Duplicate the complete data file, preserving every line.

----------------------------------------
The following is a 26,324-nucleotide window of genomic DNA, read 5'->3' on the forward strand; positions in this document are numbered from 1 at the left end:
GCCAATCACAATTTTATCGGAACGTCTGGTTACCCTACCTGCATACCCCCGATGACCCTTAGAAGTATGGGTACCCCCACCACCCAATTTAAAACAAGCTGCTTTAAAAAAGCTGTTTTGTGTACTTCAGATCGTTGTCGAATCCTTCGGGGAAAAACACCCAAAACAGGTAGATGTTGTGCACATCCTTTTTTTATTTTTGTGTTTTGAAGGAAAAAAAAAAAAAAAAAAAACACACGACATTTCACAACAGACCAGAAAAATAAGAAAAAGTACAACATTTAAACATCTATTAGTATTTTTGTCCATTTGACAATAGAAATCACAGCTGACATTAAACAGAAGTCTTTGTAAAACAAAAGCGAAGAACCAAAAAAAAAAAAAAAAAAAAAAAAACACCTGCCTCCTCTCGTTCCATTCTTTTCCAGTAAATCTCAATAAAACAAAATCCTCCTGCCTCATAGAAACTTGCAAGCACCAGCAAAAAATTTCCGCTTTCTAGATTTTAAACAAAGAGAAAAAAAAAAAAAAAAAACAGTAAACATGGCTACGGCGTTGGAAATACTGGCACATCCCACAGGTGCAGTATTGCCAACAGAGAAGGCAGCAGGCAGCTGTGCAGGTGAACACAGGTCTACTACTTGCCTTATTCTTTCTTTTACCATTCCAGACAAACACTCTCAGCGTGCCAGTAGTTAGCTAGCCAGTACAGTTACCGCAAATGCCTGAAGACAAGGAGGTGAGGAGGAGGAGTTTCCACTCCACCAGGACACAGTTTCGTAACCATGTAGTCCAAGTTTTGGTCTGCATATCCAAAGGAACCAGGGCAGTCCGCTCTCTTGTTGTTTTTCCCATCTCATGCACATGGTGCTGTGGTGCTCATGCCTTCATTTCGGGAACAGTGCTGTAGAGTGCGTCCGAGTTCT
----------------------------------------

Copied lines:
The following is a 26,324-nucleotide window of genomic DNA, read 5'->3' on the forward strand; positions in this document are numbered from 1 at the left end:
GCCAATCACAATTTTATCGGAACGTCTGGTTACCCTACCTGCATACCCCCGATGACCCTTAGAAGTATGGGTACCCCCACCACCCAATTTAAAACAAGCTGCTTTAAAAAAGCTGTTTTGTGTACTTCAGATCGTTGTCGAATCCTTCGGGGAAAAACACCCAAAACAGGTAGATGTTGTGCACATCCTTTTTTTATTTTTGTGTTTTGAAGGAAAAAAAAAAAAAAAAAAAACACACGACATTTCACAACAGACCAGAAAAATAAGAAAAAGTACAACATTTAAACATCTATTAGTATTTTTGTCCATTTGACAATAGAAATCACAGCTGACATTAAACAGAAGTCTTTGTAAAACAAAAGCGAAGAACCAAAAAAAAAAAAAAAAAAAAAAAAACACCTGCCTCCTCTCGTTCCATTCTTTTCCAGTAAATCTCAATAAAACAAAATCCTCCTGCCTCATAGAAACTTGCAAGCACCAGCAAAAAATTTCCGCTTTCTAGATTTTAAACAAAGAGAAAAAAAAAAAAAAAAAACAGTAAACATGGCTACGGCGTTGGAAATACTGGCACATCCCACAGGTGCAGTATTGCCAACAGAGAAGGCAGCAGGCAGCTGTGCAGGTGAACACAGGTCTACTACTTGCCTTATTCTTTCTTTTACCATTCCAGACAAACACTCTCAGCGTGCCAGTAGTTAGCTAGCCAGTACAGTTACCGCAAATGCCTGAAGACAAGGAGGTGAGGAGGAGGAGTTTCCACTCCACCAGGACACAGTTTCGTAACCATGTAGTCCAAGTTTTGGTCTGCATATCCAAAGGAACCAGGGCAGTCCGCTCTCTTGTTGTTTTTCCCATCTCATGCACATGGTGCTGTGGTGCTCATGCCTTCATTTCGGGAACAGTGCTGTAGAGTGCGTCCGAGTTCT